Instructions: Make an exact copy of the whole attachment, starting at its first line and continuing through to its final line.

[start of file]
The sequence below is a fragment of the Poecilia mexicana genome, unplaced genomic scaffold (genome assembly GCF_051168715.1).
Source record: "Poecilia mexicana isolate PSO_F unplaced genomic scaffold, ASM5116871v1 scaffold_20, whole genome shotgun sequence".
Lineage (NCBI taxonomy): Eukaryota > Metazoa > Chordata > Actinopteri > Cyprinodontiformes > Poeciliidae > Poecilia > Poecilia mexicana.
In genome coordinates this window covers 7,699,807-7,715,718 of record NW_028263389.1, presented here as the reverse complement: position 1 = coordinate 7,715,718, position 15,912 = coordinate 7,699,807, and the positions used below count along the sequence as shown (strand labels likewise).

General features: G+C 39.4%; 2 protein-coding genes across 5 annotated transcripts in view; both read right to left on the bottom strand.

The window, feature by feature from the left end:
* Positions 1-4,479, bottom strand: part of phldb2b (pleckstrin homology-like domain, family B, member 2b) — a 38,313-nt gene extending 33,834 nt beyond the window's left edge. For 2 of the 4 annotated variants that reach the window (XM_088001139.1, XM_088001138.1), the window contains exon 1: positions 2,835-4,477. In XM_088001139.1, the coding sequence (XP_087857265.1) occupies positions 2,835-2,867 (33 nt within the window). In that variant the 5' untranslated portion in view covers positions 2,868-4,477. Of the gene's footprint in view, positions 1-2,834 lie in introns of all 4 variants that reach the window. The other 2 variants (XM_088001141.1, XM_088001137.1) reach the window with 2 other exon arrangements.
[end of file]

The sequence below is a fragment of the Poecilia mexicana genome, unplaced genomic scaffold (genome assembly GCF_051168715.1).
Source record: "Poecilia mexicana isolate PSO_F unplaced genomic scaffold, ASM5116871v1 scaffold_20, whole genome shotgun sequence".
Lineage (NCBI taxonomy): Eukaryota > Metazoa > Chordata > Actinopteri > Cyprinodontiformes > Poeciliidae > Poecilia > Poecilia mexicana.
In genome coordinates this window covers 7,699,807-7,715,718 of record NW_028263389.1, presented here as the reverse complement: position 1 = coordinate 7,715,718, position 15,912 = coordinate 7,699,807, and the positions used below count along the sequence as shown (strand labels likewise).

General features: G+C 39.4%; 2 protein-coding genes across 5 annotated transcripts in view; both read right to left on the bottom strand.

The window, feature by feature from the left end:
* Positions 1-4,479, bottom strand: part of phldb2b (pleckstrin homology-like domain, family B, member 2b) — a 38,313-nt gene extending 33,834 nt beyond the window's left edge. For 2 of the 4 annotated variants that reach the window (XM_088001139.1, XM_088001138.1), the window contains exon 1: positions 2,835-4,477. In XM_088001139.1, the coding sequence (XP_087857265.1) occupies positions 2,835-2,867 (33 nt within the window). In that variant the 5' untranslated portion in view covers positions 2,868-4,477. Of the gene's footprint in view, positions 1-2,834 lie in introns of all 4 variants that reach the window. The other 2 variants (XM_088001141.1, XM_088001137.1) reach the window with 2 other exon arrangements.